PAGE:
The overall aim of the project is to improve the competitiveness of three of the most economically important vegetable crop families (Brassicaceae,Fabaceae, Solanaceae) when grown in an organic production system; giving growers confidence that they will attain a sustainable yield. This will be achieved by exploring the genetic diversity of brassicas, beans and tomatoeswith advanced genomic and phenotypic approaches, applying novel markers to identify traits in the selection of breeding material suitable to organic farming. The project will create a pipeline for crop improvement that will accelerate breeding activities and production of high quality and quantity organic seed for the studied crops.
BRESOV will exploit the genetic variation of these three crops for enhanced productivity thanks to new knowledge on genome diversity and function. Germplasm accessions, pre-breeding and breeding lines, and the new elite breeding materials obtained from gene banks and partners’ collections of the three species will be selected and cultivated in organic vegetable farming systems. These cultivars will be selected for efficiency when grown under environmental stresses and for resistance to pests and diseases. In addition, desirable product traits such as taste, visual appearance and post-harvest performance will be considered.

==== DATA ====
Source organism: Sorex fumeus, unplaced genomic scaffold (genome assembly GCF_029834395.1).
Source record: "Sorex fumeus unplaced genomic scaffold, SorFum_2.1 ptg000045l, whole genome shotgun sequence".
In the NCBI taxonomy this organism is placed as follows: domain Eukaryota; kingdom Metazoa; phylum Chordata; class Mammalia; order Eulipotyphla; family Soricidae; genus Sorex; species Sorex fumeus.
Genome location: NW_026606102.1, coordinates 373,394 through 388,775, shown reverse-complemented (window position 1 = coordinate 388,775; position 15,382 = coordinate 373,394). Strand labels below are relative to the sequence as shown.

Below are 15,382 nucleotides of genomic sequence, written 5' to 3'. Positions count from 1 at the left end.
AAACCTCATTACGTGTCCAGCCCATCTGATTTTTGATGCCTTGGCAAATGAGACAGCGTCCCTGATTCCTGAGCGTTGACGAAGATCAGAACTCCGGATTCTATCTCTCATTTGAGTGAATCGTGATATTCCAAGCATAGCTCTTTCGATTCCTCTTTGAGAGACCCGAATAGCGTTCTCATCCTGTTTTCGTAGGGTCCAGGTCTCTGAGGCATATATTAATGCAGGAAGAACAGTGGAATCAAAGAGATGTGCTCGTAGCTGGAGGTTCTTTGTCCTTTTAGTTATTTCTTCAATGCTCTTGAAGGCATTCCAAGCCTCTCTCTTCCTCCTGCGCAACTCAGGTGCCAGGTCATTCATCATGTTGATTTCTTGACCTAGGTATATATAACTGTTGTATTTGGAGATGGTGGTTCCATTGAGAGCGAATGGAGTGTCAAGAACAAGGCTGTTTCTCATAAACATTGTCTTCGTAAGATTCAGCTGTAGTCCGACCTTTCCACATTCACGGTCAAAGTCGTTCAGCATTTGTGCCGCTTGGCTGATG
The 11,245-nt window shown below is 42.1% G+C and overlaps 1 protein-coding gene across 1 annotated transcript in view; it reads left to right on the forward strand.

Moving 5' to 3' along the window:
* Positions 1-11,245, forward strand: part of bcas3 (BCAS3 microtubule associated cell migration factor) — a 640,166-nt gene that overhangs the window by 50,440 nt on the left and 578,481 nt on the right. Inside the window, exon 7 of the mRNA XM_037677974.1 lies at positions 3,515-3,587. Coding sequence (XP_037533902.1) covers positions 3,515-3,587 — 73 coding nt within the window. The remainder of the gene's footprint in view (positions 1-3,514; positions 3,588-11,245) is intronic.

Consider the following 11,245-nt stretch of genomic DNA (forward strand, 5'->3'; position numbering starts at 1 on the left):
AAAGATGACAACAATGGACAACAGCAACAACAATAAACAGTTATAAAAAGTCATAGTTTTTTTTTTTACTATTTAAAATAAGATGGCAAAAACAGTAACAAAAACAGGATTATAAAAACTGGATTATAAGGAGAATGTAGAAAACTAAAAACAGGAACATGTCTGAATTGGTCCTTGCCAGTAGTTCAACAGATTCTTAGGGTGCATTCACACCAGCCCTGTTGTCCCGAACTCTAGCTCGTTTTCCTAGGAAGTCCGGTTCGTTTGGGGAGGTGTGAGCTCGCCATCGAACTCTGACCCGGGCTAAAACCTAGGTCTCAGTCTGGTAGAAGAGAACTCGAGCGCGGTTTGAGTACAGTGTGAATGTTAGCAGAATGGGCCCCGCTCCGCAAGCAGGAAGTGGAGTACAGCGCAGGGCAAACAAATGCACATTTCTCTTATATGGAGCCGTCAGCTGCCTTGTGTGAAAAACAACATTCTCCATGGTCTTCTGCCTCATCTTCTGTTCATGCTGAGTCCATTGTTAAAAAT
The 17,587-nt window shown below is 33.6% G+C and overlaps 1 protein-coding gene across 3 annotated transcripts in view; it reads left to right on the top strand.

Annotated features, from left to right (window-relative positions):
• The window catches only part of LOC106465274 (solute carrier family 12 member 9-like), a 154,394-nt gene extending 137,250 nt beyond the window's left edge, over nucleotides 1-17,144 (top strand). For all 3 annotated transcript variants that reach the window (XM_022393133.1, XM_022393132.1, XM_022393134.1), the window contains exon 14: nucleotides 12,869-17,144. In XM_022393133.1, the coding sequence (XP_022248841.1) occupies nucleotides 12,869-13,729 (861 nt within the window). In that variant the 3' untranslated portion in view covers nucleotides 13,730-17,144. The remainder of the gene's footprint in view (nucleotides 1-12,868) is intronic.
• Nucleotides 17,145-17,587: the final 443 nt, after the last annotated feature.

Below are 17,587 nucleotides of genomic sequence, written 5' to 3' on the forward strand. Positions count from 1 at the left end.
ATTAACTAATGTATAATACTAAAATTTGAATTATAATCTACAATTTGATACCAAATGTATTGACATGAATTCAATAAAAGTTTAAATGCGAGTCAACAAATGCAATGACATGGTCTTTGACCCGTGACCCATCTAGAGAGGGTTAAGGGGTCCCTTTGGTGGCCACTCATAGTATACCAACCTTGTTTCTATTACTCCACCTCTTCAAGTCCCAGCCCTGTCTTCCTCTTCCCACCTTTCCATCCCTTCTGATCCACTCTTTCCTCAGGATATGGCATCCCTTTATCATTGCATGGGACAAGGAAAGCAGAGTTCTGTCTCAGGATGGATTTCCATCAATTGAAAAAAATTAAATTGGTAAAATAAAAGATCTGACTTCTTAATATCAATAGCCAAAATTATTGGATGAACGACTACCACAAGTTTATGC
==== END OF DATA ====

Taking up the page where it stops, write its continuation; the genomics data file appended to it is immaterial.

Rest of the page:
Crop genetic diversity will be broad, as several landraces and crop wild relatives for the pre-breeding and breeding activities will be explored. BRESOV will adopt an innovative approach, where the plant traits related to root growth and its architecture enabling a better interaction with the soil and its microbiome, are sought with the end-users. This approach will enhance resource use efficiency and productivity in organic farming systems by combining benefits of different genetic resources with the best on-farm management practices.